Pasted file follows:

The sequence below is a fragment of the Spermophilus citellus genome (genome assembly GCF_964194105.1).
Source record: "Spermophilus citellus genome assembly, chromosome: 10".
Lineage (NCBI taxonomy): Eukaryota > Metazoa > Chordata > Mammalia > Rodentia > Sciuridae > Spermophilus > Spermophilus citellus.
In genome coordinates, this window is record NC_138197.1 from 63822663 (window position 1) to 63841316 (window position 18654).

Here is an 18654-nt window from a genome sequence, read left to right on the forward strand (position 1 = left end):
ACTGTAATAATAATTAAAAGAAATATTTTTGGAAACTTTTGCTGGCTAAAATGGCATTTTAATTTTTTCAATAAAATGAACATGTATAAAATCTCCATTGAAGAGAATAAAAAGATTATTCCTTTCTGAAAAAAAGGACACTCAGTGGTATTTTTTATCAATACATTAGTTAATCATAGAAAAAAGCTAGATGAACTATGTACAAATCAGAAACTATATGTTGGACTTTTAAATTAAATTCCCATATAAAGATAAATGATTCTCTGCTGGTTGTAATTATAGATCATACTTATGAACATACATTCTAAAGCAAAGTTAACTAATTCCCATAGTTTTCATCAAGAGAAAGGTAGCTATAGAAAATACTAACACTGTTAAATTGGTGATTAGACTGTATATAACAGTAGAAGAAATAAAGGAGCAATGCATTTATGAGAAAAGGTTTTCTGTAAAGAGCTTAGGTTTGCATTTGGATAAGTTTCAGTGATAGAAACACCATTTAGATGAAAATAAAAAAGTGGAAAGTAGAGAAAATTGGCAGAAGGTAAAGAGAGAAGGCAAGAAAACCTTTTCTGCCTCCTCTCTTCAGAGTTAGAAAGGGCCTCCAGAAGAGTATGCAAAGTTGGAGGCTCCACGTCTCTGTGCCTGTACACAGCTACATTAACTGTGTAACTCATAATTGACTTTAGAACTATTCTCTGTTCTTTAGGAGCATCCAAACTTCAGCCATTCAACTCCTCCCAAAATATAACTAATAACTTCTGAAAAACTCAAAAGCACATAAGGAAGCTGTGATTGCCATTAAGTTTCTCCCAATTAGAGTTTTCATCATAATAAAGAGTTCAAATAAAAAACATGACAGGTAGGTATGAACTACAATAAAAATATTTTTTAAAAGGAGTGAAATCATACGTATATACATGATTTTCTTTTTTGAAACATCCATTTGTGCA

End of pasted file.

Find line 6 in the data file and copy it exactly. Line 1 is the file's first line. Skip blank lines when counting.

ACTGTAATAATAATTAAAAGAAATATTTTTGGAAACTTTTGCTGGCTAAAATGGCATTTTAATTTTTTCAATAAAATGAACATGTATAAAATCTCCATTGAAGAGAATAAAAAGATTATTCCTTTCTGAAAAAAAGGACACTCAGTGGTATTTTTTATCAATACATTAGTTAATCATAGAAAAAAGCTAGATGAACTATGTACAAATCAGAAACTATATGTTGGACTTTTAAATTAAATTCCCATATAAAGATAAATGATTCTCTGCTGGTTGTAATTATAGATCATACTTATGAACATACATTCTAAAGCAAAGTTAACTAATTCCCATAGTTTTCATCAAGAGAAAGGTAGCTATAGAAAATACTAACACTGTTAAATTGGTGATTAGACTGTATATAACAGTAGAAGAAATAAAGGAGCAATGCATTTATGAGAAAAGGTTTTCTGTAAAGAGCTTAGGTTTGCATTTGGATAAGTTTCAGTGATAGAAACACCATTTAGATGAAAATAAAAAAGTGGAAAGTAGAGAAAATTGGCAGAAGGTAAAGAGAGAAGGCAAGAAAACCTTTTCTGCCTCCTCTCTTCAGAGTTAGAAAGGGCCTCCAGAAGAGTATGCAAAGTTGGAGGCTCCACGTCTCTGTGCCTGTACACAGCTACATTAACTGTGTAACTCATAATTGACTTTAGAACTATTCTCTGTTCTTTAGGAGCATCCAAACTTCAGCCATTCAACTCCTCCCAAAATATAACTAATAACTTCTGAAAAACTCAAAAGCACATAAGGAAGCTGTGATTGCCATTAAGTTTCTCCCAATTAGAGTTTTCATCATAATAAAGAGTTCAAATAAAAAACATGACAGGTAGGTATGAACTACAATAAAAATATTTTTTAAAAGGAGTGAAATCATACGTATATACATGATTTTCTTTTTTGAAACATCCATTTGTGCA